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					Sports Nutrition and Hydration

          Mike Gehringer, ATC
         Certified Athletic Trainer
       Midwest Orthopaedic Center
Just like a car needs gasoline to operate, your body
needs calories, vitamins, minerals, and protein which are
found in whole-some foods to function well.
Benefits of Proper Nutrition
–   Increases performance
–   Better muscle productivity
–   Prevents muscle cramping
–   Increases mental awareness
–   Suppresses hunger
–   Helps with gastric emptying
             Pre-game Meals
4 Main functions of a pre-game meal
– Prevents Hypoglycemia (low blood sugar) with its symptoms of
  lightheadedness, fatigue, blurred vision, and indecisiveness
– Helps to settle the stomach, absorbs some of the gastric juices
  and abates hunger
– It helps to fuel your muscles, both with food eaten in advance
  that is stored as glycogen and with food eaten within an hour of
– To pacify your mind with the knowledge that your body is well
                 Pre-game Meals
Pre-game meal/snack guidelines:
– On a daily basis during the season eat high carbohydrate meals so that you can
  replenish your muscle glycogen stores for fuel.
– If competing >60 to 90 minutes and unable to consume calories during that time
  choose slow digested carbs (yogurt, bananas, oatmeal, soup, apples) 1 hour
– Competition < 60 minutes consume easily digested foods that settle comfortably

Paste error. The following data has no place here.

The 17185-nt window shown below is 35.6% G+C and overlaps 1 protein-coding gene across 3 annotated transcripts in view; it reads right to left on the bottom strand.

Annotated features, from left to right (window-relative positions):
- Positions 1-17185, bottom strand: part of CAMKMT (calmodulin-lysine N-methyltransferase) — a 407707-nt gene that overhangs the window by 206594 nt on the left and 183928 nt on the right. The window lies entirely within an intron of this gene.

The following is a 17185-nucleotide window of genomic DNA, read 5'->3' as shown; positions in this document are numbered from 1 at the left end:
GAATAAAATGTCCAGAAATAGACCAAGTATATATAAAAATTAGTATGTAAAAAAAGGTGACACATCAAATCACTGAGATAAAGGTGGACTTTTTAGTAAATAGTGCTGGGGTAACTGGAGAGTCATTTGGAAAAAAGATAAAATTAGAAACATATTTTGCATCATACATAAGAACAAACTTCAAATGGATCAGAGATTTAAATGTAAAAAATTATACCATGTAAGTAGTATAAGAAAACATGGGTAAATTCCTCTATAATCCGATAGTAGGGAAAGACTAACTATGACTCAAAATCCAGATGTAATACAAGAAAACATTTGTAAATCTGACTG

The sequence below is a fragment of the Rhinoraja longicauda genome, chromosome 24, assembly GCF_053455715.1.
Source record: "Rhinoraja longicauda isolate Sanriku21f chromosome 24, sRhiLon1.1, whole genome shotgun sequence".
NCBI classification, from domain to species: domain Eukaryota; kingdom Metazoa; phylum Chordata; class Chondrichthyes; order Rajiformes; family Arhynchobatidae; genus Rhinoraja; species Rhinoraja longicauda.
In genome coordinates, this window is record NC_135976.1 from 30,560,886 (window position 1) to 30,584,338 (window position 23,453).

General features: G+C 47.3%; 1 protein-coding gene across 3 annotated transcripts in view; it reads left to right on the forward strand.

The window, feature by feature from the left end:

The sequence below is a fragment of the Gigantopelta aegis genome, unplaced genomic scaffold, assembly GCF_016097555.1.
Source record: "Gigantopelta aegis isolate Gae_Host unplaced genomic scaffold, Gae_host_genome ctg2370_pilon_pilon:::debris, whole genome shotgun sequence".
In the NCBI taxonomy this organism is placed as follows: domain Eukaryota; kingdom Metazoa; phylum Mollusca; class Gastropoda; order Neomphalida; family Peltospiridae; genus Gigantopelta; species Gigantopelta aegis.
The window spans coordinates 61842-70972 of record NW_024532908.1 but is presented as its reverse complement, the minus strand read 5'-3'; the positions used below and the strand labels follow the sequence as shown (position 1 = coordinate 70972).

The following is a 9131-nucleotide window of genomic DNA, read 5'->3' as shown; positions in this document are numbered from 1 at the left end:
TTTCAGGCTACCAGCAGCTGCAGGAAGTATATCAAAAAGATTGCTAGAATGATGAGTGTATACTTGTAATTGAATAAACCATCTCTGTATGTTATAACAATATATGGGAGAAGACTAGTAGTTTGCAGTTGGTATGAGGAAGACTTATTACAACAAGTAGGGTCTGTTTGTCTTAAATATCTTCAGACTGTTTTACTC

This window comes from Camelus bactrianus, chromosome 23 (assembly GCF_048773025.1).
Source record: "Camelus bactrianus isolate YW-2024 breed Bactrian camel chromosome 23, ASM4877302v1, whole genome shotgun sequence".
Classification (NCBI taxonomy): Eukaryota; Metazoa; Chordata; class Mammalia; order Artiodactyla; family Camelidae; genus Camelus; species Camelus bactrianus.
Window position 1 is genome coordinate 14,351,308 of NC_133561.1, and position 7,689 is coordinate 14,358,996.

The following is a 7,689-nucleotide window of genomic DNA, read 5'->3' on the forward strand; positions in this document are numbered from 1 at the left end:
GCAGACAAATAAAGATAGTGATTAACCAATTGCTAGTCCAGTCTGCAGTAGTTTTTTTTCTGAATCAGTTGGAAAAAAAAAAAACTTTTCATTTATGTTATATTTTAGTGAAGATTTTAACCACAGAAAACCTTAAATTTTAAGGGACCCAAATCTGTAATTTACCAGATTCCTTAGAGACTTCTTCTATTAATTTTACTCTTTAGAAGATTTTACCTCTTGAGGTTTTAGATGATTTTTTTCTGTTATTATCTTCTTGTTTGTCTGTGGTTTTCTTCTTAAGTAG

such as bread, muffins, bagels, crackers, and pasta are popular high-carb, low-
  fat choices.
– Limit high-fat proteins such as cheese burgers, fries, and fried foods. Replace
  with lean protein-rich foods like turkey, eggs, and low-fat milk.
– Allow adequate time for food to digest. High calorie meals take longer to leave
  the stomach. Allow 3-4 hours for large meals, 2-3 hrs for small meals, and 1 hr
  for a small snack.
– Always eat familiar foods before any competition. New foods carry the risk of
  settling poorly; causing heart burn, cramps, intestinal discomfort, and frequent pit
  stops to the bathroom.
      Nutrition During Competition
     Most players don’t even think about what they will
be eating during and between games. They just eat
whatever is around. Athletes who give no thought to their
nutrition game plan for a full day of activity can cheat their
ability to perform well.

 Nutrition requirements
      Consume 100-250 cal of carbs
      per hour of performance.
      This may be from a sports drink, energy bar/gel,
     fruit, piece of candy, ect.
      Don’t wait until your brain tells you are thirsty or when you have signs of low
     blood sugar, waiting that long may decrease your performance.
      Through sweat loss, your body excretes the important fluids and nutrients that
         you need to perform well. It is important to replace them at the adequate times.
               Post-Game Meal
To optimize muscle glycogen replenishment, you should consume
carbohydrate-rich foods and beverages within 15 minutes post
exercise or event.

Recovery requirements:
– Target intake should be about 0.5 grams of carbs per pound of body wt. per
  hour, up to 3-4 hours post activity.
– Adding protein to your recovery can also enhance glycogen replacement in the